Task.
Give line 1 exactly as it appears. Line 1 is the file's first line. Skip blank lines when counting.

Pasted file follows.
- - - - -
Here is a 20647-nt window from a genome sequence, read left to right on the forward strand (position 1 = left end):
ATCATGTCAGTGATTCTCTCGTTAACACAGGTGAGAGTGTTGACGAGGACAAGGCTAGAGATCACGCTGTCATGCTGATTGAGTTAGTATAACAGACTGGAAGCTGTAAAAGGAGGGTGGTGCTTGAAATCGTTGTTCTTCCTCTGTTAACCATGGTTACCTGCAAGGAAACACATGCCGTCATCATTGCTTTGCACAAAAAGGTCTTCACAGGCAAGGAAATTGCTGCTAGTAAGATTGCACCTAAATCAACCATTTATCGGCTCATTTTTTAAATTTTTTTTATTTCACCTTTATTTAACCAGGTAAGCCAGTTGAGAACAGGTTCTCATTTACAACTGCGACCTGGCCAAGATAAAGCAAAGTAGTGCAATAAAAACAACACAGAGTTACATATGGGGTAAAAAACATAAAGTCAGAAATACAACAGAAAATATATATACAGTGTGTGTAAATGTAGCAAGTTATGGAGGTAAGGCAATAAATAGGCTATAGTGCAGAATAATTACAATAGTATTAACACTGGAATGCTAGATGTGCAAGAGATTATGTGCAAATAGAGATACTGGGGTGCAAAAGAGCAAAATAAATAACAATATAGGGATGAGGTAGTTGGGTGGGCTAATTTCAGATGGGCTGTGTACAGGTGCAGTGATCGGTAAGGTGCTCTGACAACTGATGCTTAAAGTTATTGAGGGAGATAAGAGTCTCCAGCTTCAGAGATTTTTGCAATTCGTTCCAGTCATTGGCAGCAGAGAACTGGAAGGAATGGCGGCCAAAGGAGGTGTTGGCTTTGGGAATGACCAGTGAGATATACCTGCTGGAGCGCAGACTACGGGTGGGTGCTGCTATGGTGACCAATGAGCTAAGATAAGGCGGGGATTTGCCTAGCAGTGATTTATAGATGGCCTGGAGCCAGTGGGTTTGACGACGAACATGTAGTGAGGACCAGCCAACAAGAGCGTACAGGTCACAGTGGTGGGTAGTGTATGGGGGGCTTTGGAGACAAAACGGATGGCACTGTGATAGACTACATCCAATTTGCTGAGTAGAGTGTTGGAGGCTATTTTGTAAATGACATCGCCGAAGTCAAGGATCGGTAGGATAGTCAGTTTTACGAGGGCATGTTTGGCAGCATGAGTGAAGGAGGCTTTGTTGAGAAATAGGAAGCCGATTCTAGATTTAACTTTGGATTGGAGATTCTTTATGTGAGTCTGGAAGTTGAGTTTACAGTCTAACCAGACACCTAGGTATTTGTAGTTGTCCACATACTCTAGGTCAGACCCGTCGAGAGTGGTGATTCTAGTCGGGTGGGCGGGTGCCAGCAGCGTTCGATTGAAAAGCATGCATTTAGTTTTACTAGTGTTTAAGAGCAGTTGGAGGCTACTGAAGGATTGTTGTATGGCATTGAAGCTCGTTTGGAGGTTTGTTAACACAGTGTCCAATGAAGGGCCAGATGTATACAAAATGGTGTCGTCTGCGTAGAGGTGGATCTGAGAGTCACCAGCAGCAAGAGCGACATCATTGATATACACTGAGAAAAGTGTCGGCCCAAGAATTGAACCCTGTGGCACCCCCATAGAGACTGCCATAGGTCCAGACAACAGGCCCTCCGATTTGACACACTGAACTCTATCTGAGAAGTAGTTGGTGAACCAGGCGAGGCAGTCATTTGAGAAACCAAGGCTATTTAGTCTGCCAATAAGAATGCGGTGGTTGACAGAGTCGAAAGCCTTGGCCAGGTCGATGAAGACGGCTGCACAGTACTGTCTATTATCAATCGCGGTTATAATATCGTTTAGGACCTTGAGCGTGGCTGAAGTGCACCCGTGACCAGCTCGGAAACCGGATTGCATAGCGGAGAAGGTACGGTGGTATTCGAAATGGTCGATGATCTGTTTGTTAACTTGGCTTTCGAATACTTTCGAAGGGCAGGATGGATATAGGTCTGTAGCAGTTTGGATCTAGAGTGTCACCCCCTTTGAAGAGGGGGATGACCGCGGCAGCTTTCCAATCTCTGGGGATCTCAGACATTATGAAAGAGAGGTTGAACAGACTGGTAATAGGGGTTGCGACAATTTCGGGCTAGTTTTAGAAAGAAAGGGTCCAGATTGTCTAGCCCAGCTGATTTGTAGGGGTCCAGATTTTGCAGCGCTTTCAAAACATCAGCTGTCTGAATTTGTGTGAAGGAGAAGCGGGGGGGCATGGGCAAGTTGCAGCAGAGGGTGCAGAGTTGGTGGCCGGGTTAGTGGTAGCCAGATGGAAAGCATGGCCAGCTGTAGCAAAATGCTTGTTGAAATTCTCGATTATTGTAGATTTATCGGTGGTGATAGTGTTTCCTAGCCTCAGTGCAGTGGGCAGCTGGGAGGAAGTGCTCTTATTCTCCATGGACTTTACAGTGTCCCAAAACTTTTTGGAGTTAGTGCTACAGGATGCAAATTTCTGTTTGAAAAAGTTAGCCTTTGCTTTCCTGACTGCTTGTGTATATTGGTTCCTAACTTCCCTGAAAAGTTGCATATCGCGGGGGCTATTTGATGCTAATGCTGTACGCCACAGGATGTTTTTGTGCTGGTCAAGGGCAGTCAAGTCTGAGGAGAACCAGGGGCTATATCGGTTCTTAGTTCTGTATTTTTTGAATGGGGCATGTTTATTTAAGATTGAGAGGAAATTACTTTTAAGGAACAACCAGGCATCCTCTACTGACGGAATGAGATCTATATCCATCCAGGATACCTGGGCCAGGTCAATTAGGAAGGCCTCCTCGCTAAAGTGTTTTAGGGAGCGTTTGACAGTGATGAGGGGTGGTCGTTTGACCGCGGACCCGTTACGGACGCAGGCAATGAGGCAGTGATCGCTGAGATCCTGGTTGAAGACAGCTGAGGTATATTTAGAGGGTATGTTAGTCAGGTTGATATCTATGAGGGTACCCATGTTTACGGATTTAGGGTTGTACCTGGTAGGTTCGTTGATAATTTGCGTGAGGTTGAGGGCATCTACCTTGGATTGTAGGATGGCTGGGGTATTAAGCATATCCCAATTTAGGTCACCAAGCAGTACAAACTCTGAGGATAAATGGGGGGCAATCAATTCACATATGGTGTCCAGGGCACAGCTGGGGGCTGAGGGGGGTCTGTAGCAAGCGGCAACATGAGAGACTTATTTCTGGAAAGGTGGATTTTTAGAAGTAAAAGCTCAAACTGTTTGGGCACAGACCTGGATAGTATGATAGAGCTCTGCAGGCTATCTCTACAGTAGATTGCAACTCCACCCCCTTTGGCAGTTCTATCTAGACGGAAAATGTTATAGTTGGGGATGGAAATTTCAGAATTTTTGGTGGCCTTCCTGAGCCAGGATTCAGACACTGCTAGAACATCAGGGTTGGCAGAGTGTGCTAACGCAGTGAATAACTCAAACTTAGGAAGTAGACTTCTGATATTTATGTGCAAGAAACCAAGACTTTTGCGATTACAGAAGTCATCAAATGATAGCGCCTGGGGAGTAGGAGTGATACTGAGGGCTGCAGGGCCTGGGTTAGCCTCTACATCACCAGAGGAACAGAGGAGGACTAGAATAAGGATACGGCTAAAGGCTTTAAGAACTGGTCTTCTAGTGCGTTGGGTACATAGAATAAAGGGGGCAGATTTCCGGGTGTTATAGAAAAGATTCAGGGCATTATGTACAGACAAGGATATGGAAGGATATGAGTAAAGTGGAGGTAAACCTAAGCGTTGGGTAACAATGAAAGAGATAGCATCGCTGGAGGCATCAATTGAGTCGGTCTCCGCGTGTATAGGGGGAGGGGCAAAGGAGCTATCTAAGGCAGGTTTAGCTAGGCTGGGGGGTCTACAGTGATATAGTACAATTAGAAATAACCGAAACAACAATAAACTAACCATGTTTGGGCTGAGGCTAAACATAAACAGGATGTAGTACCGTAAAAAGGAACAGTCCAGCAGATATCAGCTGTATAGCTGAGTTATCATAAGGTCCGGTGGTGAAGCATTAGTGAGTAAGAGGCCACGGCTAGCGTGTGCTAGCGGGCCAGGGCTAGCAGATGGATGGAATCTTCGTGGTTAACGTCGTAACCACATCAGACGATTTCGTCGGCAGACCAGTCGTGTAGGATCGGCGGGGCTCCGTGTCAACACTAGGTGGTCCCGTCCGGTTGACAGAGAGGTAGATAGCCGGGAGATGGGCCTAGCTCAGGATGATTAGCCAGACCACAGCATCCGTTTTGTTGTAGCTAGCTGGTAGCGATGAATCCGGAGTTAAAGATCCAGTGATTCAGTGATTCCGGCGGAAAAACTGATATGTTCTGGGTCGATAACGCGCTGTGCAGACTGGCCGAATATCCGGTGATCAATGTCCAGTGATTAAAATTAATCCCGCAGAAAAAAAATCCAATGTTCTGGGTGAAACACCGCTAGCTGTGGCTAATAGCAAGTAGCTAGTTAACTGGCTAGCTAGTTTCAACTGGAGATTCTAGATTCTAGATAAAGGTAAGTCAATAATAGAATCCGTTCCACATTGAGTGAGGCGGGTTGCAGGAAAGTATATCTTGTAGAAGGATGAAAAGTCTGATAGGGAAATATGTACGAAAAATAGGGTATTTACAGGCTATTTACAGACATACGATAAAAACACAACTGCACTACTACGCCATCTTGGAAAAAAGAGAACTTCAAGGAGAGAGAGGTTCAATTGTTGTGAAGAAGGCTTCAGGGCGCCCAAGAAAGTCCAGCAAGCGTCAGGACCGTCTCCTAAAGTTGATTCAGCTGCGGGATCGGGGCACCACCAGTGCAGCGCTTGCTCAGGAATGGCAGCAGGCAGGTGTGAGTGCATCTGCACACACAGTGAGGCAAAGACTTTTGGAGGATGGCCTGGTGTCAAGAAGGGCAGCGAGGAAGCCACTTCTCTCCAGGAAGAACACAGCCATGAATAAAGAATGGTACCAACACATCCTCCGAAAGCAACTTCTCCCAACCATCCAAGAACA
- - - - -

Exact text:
Here is a 20647-nt window from a genome sequence, read left to right on the forward strand (position 1 = left end):